Antigone's Claim

Antigone's Claim: Kinship Between Life and Death

Judith Butler
Copyright Date: 2000
Pages: 118
https://www.jstor.org/stable/10.7312/butl11894
  • Cite this Item
  • Book Info
    Antigone's Claim
    Book Description:

    The celebrated author of Gender Trouble here redefines Antigone's legacy, recovering her revolutionary significance and liberating it for a progressive feminism and sexual politics. Butler's new interpretation does nothing less than reconceptualize the incest taboo in relation to kinship -- and open up the concept of kinship to cultural change.

    Antigone, the renowned insurgent from Sophocles's Oedipus, has long been a feminist icon of defiance. But what has remained unclear is whether she escapes from the forms of power that she opposes. Antigone proves to be a more ambivalent figure for feminism than has been acknowledged, since the form of defiance she exemplifies also leads to her death. Butler argues that Antigone represents a form of feminist and sexual agency that is fraught with risk. Moreover, Antigone shows how the constraints of normative kinship unfairly decide what will and will not be a livable life.

    Butler explores the meaning of Antigone, wondering what forms of kinship might have allowed her to live. Along the way, she considers the works of such philosophers as Hegel, Lacan, and Irigaray. How, she asks, would psychoanalysis have been different if it had taken Antigone -- the "postoedipal" subject -- rather than Oedipus as its point of departure? If the incest taboo is reconceived so that it does not mandate heterosexuality as its solution, what forms of sexual alliance and new kinship might be acknowledged as a result? The book relates the courageous deeds of Antigone to the claims made by those whose relations are still not honored as those of proper kinship, showing how a culture of normative heterosexuality obstructs our capacity to see what sexual freedom and political agency could be.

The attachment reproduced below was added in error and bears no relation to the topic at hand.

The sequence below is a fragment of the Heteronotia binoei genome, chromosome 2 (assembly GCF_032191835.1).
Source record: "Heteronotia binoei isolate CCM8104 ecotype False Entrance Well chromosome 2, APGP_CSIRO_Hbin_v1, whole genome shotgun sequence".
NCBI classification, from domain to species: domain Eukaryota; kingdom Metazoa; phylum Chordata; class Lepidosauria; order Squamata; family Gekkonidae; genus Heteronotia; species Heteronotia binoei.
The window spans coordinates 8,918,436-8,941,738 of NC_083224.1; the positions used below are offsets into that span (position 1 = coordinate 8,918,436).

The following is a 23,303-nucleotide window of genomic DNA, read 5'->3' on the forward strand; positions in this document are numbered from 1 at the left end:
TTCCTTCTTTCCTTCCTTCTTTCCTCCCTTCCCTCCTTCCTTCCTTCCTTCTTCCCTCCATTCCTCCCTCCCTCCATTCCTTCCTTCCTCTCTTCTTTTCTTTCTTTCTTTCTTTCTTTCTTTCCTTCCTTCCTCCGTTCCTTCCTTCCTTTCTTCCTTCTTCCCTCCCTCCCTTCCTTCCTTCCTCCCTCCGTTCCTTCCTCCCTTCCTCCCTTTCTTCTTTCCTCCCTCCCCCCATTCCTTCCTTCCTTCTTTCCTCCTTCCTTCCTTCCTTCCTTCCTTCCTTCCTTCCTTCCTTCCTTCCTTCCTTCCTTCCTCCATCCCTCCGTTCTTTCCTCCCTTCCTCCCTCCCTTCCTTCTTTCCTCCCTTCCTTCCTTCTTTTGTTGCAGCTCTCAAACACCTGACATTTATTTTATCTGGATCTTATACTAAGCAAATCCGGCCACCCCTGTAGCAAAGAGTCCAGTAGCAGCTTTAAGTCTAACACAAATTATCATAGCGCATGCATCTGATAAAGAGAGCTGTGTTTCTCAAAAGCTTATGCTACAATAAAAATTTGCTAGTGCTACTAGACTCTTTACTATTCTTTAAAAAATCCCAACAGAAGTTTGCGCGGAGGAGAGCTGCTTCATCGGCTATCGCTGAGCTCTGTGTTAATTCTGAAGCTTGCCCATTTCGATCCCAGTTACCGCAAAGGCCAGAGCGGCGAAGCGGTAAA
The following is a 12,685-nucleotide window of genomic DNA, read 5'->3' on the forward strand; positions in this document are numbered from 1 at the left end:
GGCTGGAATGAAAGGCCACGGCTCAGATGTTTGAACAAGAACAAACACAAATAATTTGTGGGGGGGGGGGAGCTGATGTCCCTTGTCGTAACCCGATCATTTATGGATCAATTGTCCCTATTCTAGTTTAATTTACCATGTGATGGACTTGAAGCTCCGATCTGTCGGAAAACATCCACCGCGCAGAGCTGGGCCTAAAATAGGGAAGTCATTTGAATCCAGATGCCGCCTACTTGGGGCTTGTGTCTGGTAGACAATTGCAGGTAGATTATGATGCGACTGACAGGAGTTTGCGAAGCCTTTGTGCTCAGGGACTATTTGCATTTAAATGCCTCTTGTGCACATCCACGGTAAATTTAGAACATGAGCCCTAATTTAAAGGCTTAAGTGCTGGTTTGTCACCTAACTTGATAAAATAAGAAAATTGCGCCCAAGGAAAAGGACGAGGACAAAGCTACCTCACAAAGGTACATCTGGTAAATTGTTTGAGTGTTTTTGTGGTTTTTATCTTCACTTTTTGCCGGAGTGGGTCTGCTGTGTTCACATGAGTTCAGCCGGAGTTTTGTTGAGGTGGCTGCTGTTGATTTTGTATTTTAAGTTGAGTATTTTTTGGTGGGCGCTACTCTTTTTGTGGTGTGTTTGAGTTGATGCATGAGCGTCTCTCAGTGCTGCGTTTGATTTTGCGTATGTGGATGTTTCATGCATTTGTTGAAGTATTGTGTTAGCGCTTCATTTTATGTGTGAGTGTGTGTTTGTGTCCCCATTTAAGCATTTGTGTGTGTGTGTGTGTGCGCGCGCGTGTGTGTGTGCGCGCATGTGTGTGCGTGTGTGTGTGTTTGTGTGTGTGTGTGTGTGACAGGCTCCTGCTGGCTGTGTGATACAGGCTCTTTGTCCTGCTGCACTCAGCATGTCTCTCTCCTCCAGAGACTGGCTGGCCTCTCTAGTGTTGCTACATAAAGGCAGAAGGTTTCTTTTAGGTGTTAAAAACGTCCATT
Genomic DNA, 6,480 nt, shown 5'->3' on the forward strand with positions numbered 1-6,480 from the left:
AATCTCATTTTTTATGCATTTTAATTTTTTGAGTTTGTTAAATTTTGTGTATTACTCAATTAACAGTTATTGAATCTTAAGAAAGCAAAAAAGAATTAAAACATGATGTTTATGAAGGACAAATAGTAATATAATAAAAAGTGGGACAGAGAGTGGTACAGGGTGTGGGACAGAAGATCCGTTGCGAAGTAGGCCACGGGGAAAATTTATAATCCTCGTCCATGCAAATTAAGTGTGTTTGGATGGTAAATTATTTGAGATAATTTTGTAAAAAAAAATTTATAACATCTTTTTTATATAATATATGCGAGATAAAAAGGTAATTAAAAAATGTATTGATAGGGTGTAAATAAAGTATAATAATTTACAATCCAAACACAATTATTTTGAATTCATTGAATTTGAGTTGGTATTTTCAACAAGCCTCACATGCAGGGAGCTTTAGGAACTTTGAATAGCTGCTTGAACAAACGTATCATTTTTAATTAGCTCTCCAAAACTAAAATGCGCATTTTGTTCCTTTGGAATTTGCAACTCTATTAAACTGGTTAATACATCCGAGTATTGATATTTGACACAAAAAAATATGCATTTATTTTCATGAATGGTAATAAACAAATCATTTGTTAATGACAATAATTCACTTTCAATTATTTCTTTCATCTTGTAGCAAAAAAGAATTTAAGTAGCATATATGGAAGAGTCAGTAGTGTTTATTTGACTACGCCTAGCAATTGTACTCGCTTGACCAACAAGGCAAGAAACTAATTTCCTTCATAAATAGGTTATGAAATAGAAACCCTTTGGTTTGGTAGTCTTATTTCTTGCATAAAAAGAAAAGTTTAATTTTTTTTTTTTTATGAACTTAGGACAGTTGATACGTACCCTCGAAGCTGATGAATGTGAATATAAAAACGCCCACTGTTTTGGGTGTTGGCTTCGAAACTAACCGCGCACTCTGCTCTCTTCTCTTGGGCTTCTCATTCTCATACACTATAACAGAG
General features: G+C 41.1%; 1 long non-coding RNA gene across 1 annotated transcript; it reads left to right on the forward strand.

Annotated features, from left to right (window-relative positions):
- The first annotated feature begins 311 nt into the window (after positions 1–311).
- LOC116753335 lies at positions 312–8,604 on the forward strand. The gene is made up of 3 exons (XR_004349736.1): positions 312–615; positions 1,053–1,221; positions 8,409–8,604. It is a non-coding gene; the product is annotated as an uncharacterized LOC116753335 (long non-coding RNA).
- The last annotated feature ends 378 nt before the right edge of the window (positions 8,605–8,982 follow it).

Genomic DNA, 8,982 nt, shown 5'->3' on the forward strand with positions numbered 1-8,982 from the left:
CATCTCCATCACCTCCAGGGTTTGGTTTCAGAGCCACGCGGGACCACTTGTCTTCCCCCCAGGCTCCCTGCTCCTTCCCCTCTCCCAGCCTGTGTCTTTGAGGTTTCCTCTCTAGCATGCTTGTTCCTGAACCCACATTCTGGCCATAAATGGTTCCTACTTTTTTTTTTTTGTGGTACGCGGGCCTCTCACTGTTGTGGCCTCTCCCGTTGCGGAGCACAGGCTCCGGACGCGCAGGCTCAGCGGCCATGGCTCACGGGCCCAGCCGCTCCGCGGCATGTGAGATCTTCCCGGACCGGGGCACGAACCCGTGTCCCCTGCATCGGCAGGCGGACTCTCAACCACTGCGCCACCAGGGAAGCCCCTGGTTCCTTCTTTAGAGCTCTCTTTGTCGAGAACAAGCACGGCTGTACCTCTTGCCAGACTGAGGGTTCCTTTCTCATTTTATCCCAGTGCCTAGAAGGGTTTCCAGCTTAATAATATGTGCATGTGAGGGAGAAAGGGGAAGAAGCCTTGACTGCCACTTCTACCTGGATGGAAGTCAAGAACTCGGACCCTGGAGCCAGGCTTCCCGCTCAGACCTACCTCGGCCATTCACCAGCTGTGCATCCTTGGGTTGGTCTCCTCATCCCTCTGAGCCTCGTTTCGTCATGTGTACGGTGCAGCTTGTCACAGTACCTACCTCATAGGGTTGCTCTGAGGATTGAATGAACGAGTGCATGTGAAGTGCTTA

eISBN: 978-0-231-51804-8
    Subjects: Language & Literature, Sociology

Table of Contents

  1. Front Matter
    (pp. i-vi)
  2. Table of Contents
    (pp. vii-viii)
  3. Acknowledgments
    (pp. ix-xiii)
  4. CHAPTER 1 Antigone’s Claim
    (pp. 1-26)

    I began to think about Antigone a few years ago as I wondered what happened to those feminist efforts to confront and defy the state. It seemed to me that Antigone might work as a counterfigure to the trend championed by recent feminists to seek the backing and authority of the state to implement feminist policy aims. The legacy of Antigone’s defiance appeared to be lost in the contemporary efforts to recast political opposition as legal plaint and to seek the legitimacy of the state in the espousal of feminist claims. Indeed, one finds Antigone defended and championed, for instance,...

  5. CHAPTER 2 Unwritten Laws, Aberrant Transmissions
    (pp. 27-56)

    In the last chapter, I considered Antigone’s act, what claim the act of burial makes, what act the claim of defiance performs. Her act leads to her death, but the relationship between the act and her fatal conclusion is not precisely causal. She acts, she defies the law, knowing that death is the punishment, but what propels her action? And what propels her action toward death? It would be easier if we could say that Creon killed her, but Creon banishes her only to a living death, and it is within that tomb that she takes her life. It might...

  6. CHAPTER 3 Promiscuous Obedience
    (pp. 57-82)

    In George Steiner’s study of the historical appropriations of Antigone, he poses a controversial question he does not pursue: What would happen if psychoanalysis were to have taken Antigone rather than Oedipus as its point of departure?¹ Oedipus clearly has his own tragic fate, but Antigone’s fate is decidedly postoedipal. Although her brothers are explicitly cursed by her father, does the curse also work on her and, if so, through what furtive and implicit means? The chorus remarks that something of Oedipus’ fate is surely working through her own, but what burden of history does she bear? Oedipus comes to...

  7. Notes
    (pp. 83-98)
  8. Index
    (pp. 99-104)